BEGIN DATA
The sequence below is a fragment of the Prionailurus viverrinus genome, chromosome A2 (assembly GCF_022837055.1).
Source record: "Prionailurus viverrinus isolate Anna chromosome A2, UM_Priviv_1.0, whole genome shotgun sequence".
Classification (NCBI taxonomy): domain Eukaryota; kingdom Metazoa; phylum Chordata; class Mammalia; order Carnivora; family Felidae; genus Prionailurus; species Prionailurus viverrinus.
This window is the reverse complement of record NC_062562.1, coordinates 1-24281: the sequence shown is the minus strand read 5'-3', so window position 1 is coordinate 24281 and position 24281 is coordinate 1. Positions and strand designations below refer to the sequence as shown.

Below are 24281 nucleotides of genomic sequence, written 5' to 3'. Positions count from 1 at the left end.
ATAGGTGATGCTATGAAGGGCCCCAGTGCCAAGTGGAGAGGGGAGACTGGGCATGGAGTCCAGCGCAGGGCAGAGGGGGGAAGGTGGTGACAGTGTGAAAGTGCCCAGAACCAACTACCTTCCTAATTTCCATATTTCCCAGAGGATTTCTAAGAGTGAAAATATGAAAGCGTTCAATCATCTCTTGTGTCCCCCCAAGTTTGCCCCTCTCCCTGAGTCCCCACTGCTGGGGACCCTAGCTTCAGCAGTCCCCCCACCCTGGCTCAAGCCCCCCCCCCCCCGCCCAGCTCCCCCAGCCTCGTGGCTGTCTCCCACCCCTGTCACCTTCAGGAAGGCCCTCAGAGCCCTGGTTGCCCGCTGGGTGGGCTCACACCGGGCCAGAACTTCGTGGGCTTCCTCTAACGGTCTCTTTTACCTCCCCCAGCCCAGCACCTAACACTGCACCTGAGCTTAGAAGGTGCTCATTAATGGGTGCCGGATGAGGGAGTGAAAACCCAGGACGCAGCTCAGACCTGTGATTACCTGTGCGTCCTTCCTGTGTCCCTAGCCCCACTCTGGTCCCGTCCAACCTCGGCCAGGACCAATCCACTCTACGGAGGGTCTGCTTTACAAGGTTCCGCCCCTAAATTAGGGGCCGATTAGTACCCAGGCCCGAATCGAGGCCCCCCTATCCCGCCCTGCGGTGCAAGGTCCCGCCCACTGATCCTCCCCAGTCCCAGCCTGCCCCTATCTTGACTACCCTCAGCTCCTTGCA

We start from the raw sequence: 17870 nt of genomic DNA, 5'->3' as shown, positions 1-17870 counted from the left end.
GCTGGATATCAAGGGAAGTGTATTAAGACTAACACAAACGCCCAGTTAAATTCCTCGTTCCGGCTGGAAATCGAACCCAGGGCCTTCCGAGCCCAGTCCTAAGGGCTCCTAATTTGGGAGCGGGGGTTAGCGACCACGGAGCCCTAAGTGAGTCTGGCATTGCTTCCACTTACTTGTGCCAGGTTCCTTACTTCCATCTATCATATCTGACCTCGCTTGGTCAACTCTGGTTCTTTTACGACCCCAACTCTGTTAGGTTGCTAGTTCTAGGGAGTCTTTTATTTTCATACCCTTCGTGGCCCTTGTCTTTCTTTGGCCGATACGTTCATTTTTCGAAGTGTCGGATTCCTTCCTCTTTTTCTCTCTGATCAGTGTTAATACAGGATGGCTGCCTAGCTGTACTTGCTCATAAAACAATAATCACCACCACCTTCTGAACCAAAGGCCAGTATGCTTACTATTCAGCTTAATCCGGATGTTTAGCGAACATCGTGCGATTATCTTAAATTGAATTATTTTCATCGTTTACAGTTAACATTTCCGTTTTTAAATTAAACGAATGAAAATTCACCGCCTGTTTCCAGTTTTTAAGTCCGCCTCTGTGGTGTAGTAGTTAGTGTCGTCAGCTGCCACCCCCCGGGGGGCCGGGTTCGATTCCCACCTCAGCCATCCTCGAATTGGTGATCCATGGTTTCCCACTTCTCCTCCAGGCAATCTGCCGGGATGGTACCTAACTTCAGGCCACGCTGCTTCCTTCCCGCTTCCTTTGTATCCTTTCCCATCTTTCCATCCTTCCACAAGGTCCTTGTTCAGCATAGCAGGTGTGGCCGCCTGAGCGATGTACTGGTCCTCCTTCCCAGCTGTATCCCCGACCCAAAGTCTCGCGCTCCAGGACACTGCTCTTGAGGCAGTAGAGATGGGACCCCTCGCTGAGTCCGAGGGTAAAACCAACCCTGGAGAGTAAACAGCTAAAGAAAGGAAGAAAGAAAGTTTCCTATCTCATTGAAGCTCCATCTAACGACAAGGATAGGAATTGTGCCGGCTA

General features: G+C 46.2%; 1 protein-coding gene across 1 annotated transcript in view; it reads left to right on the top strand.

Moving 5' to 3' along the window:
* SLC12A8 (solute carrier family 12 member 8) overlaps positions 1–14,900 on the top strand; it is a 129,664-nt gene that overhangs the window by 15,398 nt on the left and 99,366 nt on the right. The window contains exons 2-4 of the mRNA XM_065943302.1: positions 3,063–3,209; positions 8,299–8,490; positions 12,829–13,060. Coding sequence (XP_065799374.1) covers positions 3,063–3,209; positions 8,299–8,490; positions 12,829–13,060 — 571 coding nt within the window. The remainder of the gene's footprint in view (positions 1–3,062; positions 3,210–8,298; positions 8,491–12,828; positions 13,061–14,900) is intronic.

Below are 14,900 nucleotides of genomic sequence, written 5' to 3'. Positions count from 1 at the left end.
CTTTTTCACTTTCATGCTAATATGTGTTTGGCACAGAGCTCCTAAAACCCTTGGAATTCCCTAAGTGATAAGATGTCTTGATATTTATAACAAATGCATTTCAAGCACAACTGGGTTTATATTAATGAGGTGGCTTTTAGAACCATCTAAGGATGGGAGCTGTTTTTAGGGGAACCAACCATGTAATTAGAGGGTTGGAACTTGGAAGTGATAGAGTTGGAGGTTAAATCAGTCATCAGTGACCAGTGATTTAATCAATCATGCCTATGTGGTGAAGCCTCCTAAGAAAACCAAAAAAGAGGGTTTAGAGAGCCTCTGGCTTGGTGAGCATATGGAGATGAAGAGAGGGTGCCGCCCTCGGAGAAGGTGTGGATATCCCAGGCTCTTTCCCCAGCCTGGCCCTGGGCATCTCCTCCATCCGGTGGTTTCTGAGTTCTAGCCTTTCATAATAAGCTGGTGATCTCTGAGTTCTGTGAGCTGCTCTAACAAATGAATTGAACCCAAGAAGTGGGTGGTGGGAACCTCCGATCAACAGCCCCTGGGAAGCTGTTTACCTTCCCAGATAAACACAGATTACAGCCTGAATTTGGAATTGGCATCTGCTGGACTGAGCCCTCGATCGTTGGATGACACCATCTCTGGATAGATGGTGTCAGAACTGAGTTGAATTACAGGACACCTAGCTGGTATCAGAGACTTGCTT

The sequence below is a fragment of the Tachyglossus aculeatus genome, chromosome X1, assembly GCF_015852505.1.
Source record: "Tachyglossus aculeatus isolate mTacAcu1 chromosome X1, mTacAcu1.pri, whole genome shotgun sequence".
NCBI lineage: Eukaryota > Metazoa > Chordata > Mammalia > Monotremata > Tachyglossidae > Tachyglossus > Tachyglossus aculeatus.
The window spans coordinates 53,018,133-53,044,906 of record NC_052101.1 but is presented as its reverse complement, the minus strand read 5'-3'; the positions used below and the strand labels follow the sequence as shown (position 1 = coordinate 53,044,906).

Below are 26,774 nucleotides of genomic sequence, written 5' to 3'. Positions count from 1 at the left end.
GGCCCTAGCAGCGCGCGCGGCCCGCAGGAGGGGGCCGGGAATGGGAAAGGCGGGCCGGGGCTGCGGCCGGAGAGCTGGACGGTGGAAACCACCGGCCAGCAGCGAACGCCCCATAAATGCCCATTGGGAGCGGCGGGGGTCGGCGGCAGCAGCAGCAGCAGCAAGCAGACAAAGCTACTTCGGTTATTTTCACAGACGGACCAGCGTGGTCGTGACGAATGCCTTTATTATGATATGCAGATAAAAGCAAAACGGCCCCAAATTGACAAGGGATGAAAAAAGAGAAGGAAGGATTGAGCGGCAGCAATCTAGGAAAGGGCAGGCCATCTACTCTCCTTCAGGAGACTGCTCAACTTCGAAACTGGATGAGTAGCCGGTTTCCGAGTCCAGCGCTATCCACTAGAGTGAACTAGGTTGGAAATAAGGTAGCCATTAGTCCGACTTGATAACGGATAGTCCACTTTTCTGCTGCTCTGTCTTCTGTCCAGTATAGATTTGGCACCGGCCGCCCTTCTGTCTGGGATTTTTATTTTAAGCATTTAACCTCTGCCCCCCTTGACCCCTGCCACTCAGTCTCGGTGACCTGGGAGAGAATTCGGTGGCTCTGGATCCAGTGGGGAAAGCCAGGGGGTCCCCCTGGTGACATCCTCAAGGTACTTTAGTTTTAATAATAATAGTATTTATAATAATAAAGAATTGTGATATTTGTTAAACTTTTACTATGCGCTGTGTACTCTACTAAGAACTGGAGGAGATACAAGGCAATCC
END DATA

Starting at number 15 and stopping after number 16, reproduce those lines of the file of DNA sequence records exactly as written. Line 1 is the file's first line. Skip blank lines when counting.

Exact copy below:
Source record: "Tachyglossus aculeatus isolate mTacAcu1 chromosome X1, mTacAcu1.pri, whole genome shotgun sequence".
NCBI lineage: Eukaryota > Metazoa > Chordata > Mammalia > Monotremata > Tachyglossidae > Tachyglossus > Tachyglossus aculeatus.